Sculpture Gets A $200,000 Facelift At Laumeier
Famed minimalist artist Donald Judd’s sculpture at the Laumeier Sculpture Garden just got a $200,000 facelift.
“People see things outside and think it’s just like a car sitting outside on their driveway, but a car sitting outside will show a lot of damage and weather wearing and so on and so forth,” said Executive Director Marilu Knode.
The sculpture, called Untitled, 1984, consists of three massive cubes assembled from cement panels. Two hundred thousand dollars may seem like a lot of money to preserve cement but the process is intensive. The conservation process consisted of three primary steps; building a concrete slab to bury beneath the cement cubes, repairing some cement panels, and fabricating new panels.
The artist intended the concrete base to provide support and ensure the illusion that the cubes were resting lightly on the landscape, not sinking into it, as would happen over time without the base. The stone used in the concrete came from a quarry that has since closed. To complete repairs in line with Judd’s original intention the garden’s team drilled out a core sample, had it analyzed, and tracked down another source.
“That’s the drama of trying to conserve something and maintain the standards, the simplicity, and the purity of Judd’s vision,” according to Knode.
This research and analysis will contribute to better understanding of Judd’s work at the time. During the construction Judd experimented with different consistencies and characteristics of cement but didn’t keep in depth notes about his work. Knode said the lack of plans left Laumeier a little in he dark when the project began.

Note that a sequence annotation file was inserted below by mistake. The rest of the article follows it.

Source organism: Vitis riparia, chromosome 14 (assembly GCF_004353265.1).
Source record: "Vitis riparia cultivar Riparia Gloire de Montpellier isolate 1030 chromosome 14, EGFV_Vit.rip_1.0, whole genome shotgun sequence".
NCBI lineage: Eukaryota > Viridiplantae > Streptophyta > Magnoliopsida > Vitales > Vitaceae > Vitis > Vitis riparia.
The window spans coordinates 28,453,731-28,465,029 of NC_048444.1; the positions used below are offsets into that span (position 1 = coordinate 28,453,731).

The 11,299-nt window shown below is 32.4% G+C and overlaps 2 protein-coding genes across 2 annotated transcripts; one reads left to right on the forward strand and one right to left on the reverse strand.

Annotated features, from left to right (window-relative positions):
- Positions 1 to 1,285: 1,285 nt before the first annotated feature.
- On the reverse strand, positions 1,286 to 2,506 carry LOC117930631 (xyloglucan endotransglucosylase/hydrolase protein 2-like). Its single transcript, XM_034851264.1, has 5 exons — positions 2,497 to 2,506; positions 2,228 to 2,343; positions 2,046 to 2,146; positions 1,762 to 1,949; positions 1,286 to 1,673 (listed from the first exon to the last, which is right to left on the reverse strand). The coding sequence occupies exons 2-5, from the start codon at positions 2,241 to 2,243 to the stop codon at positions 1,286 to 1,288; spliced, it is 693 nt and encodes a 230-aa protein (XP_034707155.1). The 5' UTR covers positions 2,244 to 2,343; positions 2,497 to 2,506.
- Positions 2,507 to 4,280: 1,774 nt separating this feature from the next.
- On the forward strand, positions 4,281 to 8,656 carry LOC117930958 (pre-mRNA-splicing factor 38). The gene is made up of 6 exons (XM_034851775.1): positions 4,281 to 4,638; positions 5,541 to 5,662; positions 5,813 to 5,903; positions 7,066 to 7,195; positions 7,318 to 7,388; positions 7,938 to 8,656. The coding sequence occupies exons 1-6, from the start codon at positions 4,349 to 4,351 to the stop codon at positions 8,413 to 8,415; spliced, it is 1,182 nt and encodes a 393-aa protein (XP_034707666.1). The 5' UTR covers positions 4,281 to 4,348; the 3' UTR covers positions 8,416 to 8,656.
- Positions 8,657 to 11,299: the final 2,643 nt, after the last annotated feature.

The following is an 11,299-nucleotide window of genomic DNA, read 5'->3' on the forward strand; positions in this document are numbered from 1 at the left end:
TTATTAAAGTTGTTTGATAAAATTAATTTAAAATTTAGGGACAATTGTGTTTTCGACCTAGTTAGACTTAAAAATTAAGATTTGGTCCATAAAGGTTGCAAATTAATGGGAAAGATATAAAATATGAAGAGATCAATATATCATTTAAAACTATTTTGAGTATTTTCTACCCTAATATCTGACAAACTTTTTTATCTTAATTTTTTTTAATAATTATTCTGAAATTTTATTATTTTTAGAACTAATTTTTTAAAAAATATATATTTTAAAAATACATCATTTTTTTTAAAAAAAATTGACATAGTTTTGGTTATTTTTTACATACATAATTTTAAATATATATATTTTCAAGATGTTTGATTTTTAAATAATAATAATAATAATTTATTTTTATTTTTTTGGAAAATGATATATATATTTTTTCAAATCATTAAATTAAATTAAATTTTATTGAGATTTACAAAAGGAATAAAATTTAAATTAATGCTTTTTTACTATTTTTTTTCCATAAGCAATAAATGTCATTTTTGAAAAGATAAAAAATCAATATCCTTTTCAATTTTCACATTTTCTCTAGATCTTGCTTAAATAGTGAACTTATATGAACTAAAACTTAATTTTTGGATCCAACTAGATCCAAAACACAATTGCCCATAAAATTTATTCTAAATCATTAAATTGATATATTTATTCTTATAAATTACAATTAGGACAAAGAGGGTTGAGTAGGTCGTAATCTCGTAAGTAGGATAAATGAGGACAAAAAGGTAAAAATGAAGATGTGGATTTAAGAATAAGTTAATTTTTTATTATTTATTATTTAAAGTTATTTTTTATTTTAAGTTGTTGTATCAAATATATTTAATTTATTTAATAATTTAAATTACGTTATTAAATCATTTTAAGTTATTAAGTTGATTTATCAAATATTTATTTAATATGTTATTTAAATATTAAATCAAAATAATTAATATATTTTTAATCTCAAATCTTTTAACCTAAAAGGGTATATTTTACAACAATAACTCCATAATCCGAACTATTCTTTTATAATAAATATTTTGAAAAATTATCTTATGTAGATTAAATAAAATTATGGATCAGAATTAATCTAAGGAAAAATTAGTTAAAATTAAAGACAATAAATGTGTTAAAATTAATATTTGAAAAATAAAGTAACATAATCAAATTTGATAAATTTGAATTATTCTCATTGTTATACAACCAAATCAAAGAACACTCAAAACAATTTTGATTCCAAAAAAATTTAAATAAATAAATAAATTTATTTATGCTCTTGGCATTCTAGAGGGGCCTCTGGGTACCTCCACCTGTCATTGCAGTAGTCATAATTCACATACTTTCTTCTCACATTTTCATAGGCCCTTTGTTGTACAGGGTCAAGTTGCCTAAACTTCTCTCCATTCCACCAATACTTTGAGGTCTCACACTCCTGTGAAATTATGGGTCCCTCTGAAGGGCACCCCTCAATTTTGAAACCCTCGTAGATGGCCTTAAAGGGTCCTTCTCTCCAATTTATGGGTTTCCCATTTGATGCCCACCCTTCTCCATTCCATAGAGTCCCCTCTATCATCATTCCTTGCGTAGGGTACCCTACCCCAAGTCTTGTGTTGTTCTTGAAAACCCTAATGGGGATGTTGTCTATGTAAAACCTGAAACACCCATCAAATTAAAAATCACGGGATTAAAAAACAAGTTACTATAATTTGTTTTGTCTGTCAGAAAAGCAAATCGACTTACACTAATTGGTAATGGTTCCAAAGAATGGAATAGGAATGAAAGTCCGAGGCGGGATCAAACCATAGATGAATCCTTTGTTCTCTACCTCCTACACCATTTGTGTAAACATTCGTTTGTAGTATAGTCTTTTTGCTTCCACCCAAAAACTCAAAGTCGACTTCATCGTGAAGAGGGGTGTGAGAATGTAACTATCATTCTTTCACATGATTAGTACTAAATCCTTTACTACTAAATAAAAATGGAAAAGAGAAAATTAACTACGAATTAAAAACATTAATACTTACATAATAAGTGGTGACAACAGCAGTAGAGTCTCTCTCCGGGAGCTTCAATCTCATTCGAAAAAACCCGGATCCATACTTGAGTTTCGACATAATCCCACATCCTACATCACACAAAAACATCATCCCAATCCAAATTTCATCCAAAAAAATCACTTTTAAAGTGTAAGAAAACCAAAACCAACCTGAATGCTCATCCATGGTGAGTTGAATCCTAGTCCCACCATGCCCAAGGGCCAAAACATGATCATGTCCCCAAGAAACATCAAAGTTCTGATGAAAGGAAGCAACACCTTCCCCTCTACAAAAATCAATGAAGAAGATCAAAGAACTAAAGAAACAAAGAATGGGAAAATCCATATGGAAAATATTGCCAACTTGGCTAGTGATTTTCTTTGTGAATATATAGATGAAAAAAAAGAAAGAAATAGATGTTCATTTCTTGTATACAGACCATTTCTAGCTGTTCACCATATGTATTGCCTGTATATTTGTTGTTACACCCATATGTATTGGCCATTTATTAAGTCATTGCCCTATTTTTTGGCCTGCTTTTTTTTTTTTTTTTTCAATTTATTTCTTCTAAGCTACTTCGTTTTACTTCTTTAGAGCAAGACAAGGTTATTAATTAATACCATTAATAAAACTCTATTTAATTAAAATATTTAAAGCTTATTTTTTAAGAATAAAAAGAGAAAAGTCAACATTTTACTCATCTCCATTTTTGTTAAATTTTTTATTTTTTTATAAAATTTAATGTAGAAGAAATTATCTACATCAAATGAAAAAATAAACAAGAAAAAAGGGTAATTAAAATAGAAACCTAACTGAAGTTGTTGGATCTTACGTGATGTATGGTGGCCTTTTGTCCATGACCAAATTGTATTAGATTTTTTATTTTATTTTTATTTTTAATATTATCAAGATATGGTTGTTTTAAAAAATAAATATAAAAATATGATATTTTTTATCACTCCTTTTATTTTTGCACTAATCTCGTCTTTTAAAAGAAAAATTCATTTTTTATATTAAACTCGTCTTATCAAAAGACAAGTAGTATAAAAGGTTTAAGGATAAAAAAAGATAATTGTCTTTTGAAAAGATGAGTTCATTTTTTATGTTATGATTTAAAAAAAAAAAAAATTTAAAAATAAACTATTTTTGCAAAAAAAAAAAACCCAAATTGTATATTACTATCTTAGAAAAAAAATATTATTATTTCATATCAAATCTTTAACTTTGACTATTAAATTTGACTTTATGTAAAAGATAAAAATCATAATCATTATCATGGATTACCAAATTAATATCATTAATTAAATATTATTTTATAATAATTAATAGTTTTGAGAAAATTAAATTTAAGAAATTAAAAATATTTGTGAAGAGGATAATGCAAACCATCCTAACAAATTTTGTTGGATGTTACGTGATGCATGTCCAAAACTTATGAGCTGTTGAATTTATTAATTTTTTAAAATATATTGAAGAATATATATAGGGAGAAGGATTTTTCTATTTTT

“There’s a great deal of unknown because he didn’t record them effectively or because he changed them while he was doing it,” said Knode.
Additionally, the conservation effort was necessary to reduce bowing and replace hardware to ensure the work’s presentation was in line with the artist’s initial desires.
Judd was born in Excelsior Springs, Mo., in 1923 and rose to prominence in the 1960s and 1970s as one of the most innovative sculptors of the minimalist movement. According to Knode, Laumeier may be the first institution to attempt this type of conservation effort on one of Judd’s works. Knode says the project may have a broader implication for preserving Judd’s work in the future.
“We’ll of course be sharing our discoveries with folks in the field and with the Judd Foundation as well so this becomes part of the record of conservation on Donald Judd’s work,” said Knope.
The conservation effort was completed with a $100,000 grant from the National Endowment for the Arts and $100,000 provided by Laumeier.